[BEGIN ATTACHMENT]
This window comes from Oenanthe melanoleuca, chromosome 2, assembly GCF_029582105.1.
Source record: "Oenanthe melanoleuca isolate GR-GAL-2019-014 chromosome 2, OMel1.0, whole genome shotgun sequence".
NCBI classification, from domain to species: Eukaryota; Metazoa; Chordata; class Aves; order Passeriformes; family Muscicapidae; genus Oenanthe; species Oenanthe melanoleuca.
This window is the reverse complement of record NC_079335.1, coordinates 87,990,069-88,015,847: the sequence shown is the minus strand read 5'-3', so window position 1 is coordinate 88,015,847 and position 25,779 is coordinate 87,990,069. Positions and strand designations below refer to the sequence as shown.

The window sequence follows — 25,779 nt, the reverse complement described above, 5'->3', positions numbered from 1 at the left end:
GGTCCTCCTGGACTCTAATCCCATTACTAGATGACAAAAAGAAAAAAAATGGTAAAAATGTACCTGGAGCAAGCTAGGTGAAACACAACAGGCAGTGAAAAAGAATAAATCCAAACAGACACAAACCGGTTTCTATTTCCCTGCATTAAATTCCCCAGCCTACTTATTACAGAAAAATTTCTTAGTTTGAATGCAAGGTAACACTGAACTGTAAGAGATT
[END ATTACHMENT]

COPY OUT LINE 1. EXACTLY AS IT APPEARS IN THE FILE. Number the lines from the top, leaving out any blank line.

This window comes from Oenanthe melanoleuca, chromosome 2, assembly GCF_029582105.1.